Rwandans who fled the 1994 genocide and sought asylum in other countries will lose their refugee status by the end of June 2012 if the countries hosting them follow a recommendation by the UN Refugee Agency (UNHCR).
According to the “cessation clause” of the 1951 Convention Relating to the Status of Refugees, which UNHCR is recommending countries invoke for Rwandans, fundamental and durable changes in a refugee’s country of origin, such that they no longer have a well-founded fear of persecution, should remove the need for international protection.
“The main thing taken into account is whether the situation that forced people to flee still exists,” explained Fatoumata Lejeune-Kaba, a spokesperson with UNHCR in Geneva. “In this case, for the Rwandans, obviously the genocide and the war is over and many Rwandans have already returned.”
However, a number of Rwandan refugees living in South Africa whom IRIN interviewed insisted that, while there had been changes in Rwanda, it was not safe for them to return home.
“I left in 1994 and I haven’t been back,” said Celine*, who like all of the Rwandans interviewed for this article, asked that her real name not be used. “If I go back, my safety will not be guaranteed and even up to now, my family is still getting threatened… people are still getting arrested and put into prison and spend years without trial.”
“What we fled is still there,” agreed Jean-Pierre*, who left Rwanda after his father, sister and a number of other family members were killed during the genocide. “We follow what is going on in our country; there’s no democracy, no respect for freedom of speech.”
Jean Pierre has been living in South Africa for 14 years and has already applied for permanent residency, “but what about those who are fleeing the country now and arriving here every day?” he asked.
Bernard* arrived in South Africa a month ago. A well-known singer in Rwanda, he says he was targeted by the security forces for singing songs critical of the ruling Rwanda Patriotic Front (RPF).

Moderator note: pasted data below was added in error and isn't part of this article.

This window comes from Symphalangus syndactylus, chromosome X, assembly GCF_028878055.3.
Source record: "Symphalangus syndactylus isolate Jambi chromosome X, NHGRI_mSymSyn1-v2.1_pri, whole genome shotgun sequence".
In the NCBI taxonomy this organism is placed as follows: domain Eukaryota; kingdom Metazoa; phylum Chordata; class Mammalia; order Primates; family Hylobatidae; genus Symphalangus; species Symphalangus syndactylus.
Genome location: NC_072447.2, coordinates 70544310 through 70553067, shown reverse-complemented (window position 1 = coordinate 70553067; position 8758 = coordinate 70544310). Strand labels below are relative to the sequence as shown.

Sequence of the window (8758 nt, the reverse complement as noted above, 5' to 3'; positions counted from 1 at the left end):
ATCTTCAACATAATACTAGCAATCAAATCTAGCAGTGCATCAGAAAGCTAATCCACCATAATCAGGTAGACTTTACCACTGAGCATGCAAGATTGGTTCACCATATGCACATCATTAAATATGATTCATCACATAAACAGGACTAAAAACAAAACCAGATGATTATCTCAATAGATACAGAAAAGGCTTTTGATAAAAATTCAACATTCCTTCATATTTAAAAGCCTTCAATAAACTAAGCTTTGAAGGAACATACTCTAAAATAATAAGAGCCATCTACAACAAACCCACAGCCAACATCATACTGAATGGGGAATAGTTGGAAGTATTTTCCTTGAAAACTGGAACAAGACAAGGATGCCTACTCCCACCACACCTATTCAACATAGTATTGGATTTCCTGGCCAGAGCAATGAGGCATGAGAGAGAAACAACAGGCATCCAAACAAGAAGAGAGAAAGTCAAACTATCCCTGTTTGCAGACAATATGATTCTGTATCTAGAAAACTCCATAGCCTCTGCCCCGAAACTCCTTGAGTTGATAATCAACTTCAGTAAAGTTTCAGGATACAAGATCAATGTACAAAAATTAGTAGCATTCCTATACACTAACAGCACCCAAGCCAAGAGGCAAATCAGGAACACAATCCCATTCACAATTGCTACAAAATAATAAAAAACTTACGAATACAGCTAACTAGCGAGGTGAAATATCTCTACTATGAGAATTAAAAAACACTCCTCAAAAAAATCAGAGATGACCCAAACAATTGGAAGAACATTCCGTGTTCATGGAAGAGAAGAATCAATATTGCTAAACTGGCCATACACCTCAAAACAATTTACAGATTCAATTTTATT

If I go back, my safety will not be guaranteed and even up to now, my family is still getting threatened“Soldiers came to my house and I heard my mother outside talking to them. Then I heard shouting and bullets firing and I climbed out the window and ran,” he said, speaking to IRIN through a translator.
Convinced that his mother had been killed, Bernard crossed the border into Burundi where he stayed for a week before narrowly escaping a second encounter with Rwandan soldiers. After brief stays in Zambia and Mozambique, he finally reached South Africa and did not waste time lodging an asylum claim with the Department of Home Affairs in Pretoria.
But after an interview that lasted less than 10 minutes and in which he struggled to speak through a translator, his claim was rejected the same day.
Although South Africa’s foreign affairs department has yet to announce whether it will invoke the cessation clause for Rwandan refugees and did not respond to questions from IRIN, Celine said Home Affairs officials had been denying asylum to Rwandans and refusing to extend refugee permits “since the rumours of cessation started”.
Kaajal Ramjathan-Keogh of Lawyers for Human Rights, a local NGO which provides legal assistance to refugees, noted that Rwandans seeking asylum in South Africa are supposed to be considered on a case by case basis, but that recent efforts by Home Affairs to address a large backlog of asylum-seeker claims had resulted in some rushed decisions.
“The people doing the interviews are given a target that they need to make 10 decisions a day which results in people having 10-minute interviews,” she told IRIN. “It seems to us not enough time to adequately consider a person’s asylum application.”